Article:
I loved Pope John Paul II, and like many converts, affirm that he was a powerful influence in my life and my conversion to the Catholic faith, but standing right behind John Paul was the gentle, strong presence of Joseph Ratzinger. He was, if you like, the rock beside the Rock that was Peter’s successor John Paul.
Now, on the morning of his death I have reason to recall my own feelings about him and his ministry.
I only met him once. I was in Rome for a conference and on a winter morning I made my way to St Peter’s to attend an early Mass. As I was making my way across a frosty St Peter’s Square I spotted the famous Ratzinger wearing a dapper overcoat over his cassock, carrying a briefcase and topped with a neat black beret. I caught his eye and nodded a good morning. He smiled and nodded his greeting back.
A few years later he would be elected pope and through the wheels of bureaucracy, would touch my life in a more personal way. It was 2006 and my application to be ordained as a Catholic priest had languished for ten years after my reception into the church in 1995. By this time I had been accepted as a candidate for ordination by the Diocese of Charleston, but the dossier-application for a dispensation from the vow of celibacy had to be presented in Rome. The paperwork went off and was returned in record time–having been signed off by Benedict XVI
Benedict XVI was one of the few theologians in Rome who actually understood and appreciated the genius of the Anglican tradition. His advocacy for the canonization of St John Henry Newman was evidence that he valued not just Newman’s theological writings, but also Newman’s personal life of gentle scholarship, self sacrifice and deep spirituality. In many ways Ratzinger can be seen as a follower of Newman.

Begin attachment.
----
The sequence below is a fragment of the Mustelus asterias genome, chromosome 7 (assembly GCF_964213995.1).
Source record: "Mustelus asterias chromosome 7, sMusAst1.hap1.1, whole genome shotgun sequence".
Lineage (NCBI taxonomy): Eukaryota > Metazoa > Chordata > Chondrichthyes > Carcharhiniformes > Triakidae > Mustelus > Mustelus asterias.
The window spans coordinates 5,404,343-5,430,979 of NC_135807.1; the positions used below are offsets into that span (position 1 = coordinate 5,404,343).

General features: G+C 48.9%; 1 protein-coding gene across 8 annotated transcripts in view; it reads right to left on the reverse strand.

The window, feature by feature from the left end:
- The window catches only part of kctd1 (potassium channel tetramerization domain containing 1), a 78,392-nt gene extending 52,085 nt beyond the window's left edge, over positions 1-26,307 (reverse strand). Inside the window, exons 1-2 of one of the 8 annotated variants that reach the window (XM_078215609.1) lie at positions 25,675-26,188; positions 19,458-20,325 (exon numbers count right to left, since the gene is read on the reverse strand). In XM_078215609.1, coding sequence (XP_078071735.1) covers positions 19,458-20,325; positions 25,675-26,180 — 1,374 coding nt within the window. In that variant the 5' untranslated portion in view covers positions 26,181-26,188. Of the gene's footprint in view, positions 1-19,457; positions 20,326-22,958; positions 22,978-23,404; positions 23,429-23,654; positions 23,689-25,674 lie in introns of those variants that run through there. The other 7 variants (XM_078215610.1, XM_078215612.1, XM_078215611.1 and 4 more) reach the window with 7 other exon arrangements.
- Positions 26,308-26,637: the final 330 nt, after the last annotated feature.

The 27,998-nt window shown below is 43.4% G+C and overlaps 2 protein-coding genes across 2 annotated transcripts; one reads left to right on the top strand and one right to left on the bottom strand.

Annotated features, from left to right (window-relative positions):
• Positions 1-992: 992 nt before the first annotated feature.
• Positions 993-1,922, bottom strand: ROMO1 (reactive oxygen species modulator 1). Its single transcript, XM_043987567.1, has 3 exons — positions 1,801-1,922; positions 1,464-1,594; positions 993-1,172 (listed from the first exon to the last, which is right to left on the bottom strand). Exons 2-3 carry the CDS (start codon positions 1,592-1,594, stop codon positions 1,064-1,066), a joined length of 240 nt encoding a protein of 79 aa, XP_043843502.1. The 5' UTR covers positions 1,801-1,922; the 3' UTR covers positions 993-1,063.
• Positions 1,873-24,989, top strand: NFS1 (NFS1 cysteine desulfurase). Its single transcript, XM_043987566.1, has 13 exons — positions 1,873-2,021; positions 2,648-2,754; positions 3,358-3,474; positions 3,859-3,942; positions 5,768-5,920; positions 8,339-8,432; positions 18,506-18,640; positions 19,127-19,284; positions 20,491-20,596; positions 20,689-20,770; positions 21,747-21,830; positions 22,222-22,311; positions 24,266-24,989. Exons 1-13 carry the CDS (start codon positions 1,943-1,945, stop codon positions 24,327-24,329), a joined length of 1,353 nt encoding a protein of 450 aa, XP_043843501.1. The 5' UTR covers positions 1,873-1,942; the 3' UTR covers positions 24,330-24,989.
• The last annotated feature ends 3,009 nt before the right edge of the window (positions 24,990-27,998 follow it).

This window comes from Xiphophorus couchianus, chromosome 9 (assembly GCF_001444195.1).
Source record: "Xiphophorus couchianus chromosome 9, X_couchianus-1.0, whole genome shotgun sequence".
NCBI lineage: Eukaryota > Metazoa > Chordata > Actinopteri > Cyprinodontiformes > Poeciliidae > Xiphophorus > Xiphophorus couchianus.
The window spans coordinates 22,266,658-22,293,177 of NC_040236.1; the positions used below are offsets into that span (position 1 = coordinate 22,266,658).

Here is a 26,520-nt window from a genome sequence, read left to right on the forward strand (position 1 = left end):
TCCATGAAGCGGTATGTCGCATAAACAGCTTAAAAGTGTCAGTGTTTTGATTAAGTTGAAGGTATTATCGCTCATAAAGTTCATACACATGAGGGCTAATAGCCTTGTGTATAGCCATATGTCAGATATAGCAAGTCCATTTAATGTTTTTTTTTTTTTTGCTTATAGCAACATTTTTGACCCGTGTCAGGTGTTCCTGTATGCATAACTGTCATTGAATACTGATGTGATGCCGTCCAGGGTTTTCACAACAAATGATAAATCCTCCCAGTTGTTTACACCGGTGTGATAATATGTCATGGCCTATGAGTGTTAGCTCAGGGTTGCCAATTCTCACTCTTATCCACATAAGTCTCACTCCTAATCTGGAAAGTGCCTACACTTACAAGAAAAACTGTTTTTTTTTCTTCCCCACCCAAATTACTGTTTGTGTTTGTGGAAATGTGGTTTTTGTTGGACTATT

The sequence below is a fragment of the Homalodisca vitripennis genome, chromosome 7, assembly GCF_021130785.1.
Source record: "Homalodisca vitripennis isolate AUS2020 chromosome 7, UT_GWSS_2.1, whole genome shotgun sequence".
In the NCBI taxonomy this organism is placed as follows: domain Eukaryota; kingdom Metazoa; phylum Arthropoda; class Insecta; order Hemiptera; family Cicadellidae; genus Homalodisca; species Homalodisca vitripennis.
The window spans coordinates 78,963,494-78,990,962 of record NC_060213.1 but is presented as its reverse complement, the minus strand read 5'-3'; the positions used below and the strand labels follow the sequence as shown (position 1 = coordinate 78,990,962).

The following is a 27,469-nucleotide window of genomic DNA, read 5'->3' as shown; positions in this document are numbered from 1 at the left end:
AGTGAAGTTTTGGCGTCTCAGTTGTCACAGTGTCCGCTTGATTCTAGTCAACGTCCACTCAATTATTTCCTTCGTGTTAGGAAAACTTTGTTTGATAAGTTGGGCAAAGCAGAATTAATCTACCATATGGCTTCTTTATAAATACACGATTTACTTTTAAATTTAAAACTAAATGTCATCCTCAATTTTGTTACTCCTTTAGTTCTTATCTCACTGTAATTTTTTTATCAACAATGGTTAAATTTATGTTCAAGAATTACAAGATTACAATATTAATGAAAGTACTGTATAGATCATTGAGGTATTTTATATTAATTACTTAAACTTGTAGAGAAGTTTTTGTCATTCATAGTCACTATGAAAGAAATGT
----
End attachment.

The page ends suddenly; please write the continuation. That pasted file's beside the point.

He loved the things Newman loved–beauty in liturgy, the sacred Scriptures, poetry and music and most of all the Lord Jesus.
A short time after I was ordained as a priest for the Diocese of Charleston Pope Benedict XVI created the Anglican Ordinariate–a remarkable ecumenical achievement–which was (and is) much misunderstood and maligned by liberals in both the Church of England and the Catholic Church in England. God plays a long game. The Ordinariate is presently small and struggling, but Benedict XVI planted a seed and I believe the Ordinariate will expand and 0ver the years prove to be a valued contributor to the unity of the Church worldwide. While I am not a member of the Ordinariate, I hope it will expand to include the Anglican churches in the Commonwealth and that it will provide a way for an increasing number of Christians in the schismatic Anglican churches to be re-united with the Catholic Church.
Unfortunately, for some time, Benedict will probably be remembered only for his surprising resignation, but I believe the clue to his long term legacy lies in his choice of papal name. I loved the fact that he was also a devotee of St Benedict. He understood the Benedict Option. He understood that a decadent and despairing culture could be re-built brick by brick by faithful people living together in lives dedicated to prayer, work and study, and that from these small communities of faith a new Christendom could rise–a renewal of faith, a renewal of culture and a conversion of the world.
This is the model I have for my own parish–a community of faithful families and individuals who are living out the faith in turbulent times–in beauty, truth and goodness–with beautiful liturgy, faithful teaching, ministry to the needy, educating the young and revealing the fullness of the Christian faith in worship, words and works.
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